These days, everyone is talking about blockchain. While companies are quick to announce that they are using blockchain, the key question to be answered in any new project is:
“Why does it require a blockchain?”
Many claim they need a blockchain because of their extraordinarily unique use-case. In a number of cases, however, the venture does not create a new blockchain and endevours only to issues a new token for use on their own platform. Whether that justifies the use of blockchain remains up for debate, however the technology is fast evolving and each new project has its own ambitions.
What I strongly believe is that it is imperative to leverage on the blockchain’s core characteristics to achieve broad adoption of the infrastructure and realise the full benefit of any resulting new token.
Limitations Of Traditional Data Architecture
In a traditional approach independent of blockchain, a service provider is the owner and custodian of data on behalf of its clients (and/or users and stakeholders). For example, a insurance company keeps an internal database on issued policies, while a credit bureau collects data on individuals and businesses. These companies publish interfaces (such as a web portal or APIs) for consumers to interact with their services.
The information (be it insurance policies, or data about businesses) is kept in central databases and often also replicated across geographies. Because this data is always owned and controlled by a single enterprise, we also implicitly trust these service providers to ensure that their data is always correct, valid and intact.
Before blockchain, it was not possible to have an open, cross-organisation decentralized data architecture. We could only trust data to the extent of being able to trust the service provider, based on their reputation and track record. If these enterprises were to to be merge, get bought out, go out-of- business, or get hacked (as is also often reported), the subscribing ecosystem is adversely affected.
The Use Of Blockchain
Only by design of the blockchain with its blocks, hashing and signatures does the network create distributed trust. Adopters of blockchain already know that the Byzantine fault tolerance (BFT) provides the necessary integrity, decentralization, and ledger resiliance.
Decentralized, distributed, consensus, trust and a single-version-of-the-truth.
Early designs of blockchains were distributed ledgers tracking units of account, such as monetary value: I send a Bitcoin, she receives a Bitcoin, and the ledger keeps track for me (and everyone) of our balances. Ethereum takes this one step further with its VM, and projects like Zilliqa improve on scalability and throughput.
Blockchains, however, are not well suited for replicating of data since they also generally lack the interfaces for broad searching of the ledger. This make current blockchain technology inadequate for managing large datasets. A number of projects adopt hashes and pointers (for example, by using IPFS) with indexes stored in centralised databases, or launch private blockchains with information stored in flat files. In these models, the architecture is not truly decentralized.
How Credible Changes The Game
Credible is building a blockchain for data, and decentralized by design.
Each organization participating in the Credible network operates a node (referred to as a Trusted Escrow Agent, abbreviated to TEA). These TEAs capture, store and verify data independently, and immediately replicate to all other nodes in the network. We believe this is a game-changer in our novel use of blockchain.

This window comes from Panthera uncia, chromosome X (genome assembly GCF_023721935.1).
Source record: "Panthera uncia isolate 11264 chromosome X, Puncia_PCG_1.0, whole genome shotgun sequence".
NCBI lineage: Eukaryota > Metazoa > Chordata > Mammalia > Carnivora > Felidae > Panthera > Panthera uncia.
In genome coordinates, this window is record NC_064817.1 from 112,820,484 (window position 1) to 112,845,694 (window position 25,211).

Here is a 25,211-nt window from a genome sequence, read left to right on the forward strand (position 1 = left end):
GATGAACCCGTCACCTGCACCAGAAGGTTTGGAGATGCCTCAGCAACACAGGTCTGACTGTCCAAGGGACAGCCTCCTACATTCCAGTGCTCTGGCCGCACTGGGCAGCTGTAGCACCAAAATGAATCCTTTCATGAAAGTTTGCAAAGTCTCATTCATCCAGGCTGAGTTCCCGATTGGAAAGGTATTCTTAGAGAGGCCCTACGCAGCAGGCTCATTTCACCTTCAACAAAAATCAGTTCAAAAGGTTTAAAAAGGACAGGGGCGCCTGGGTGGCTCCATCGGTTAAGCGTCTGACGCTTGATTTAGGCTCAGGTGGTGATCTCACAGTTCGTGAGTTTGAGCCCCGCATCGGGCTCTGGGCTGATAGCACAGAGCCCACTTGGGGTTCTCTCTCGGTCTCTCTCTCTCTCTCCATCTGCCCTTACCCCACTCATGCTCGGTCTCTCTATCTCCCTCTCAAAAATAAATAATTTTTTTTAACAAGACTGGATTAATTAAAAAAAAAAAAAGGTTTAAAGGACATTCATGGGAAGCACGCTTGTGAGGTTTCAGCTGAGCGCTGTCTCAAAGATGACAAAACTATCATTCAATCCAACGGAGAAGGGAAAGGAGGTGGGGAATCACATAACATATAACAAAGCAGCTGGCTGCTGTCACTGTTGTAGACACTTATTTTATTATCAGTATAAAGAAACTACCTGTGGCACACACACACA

All participating TEAs are assured that their data is replicated across all nodes in a consistent manner. To give an example, inserting a record at one insurance company immediately replicates that data to a bank, to a micro-lending institution, and a participating vehicle financing company.
By Credible adopting mongoDB, each node can hold up to 48 TB of data and be assured of the data’s integrity with a 2/3 majority consensus. Operating a TEA also gives node operators greater control over the availability of data, as well as earn transaction fees from providing services — for themselves and other third parties.
On launch of mainnet, the ecosystem of TEAs will create a stable and always available data repository for business credit records.
Credible’s Novel Blockchain Approach
Credible is built on distributed database architecture using a blockchain mechanism that allows a large quantity of data to be cryptographically-secured while being replicated to distributed network participants.
It is a permissioned blockchain network, with a requirement for data to be replicated across multiple independent nodes. Our design ensures the data is also immutable, encrypted, and available to users to query for anytime access.
As Credible operates in an environment without central control, we adopt Tendermint to coordinate data replication between nodes while ensuring 1–3 second finality for consensus. By adopting this Proof-of-Stake consensus, the underlying consensus is Byzantine fault tolerant (BFT) across the entire network. Tendermint can confirm blocks at thousands of transactions per second. This networking and consensus mechanism also prevents malicious interference by any one (or even multiple) nodes modifying the data.
Over time, we envisage Credible growing to operate across many TEAs around the world. In a nutshell, that’s Credible. And by design, it will only get more robust over time.
For a comprehensive writeup on Credible blockchain, download our White Paper. Questions? Comments? Do reach out to us out on our other channels.
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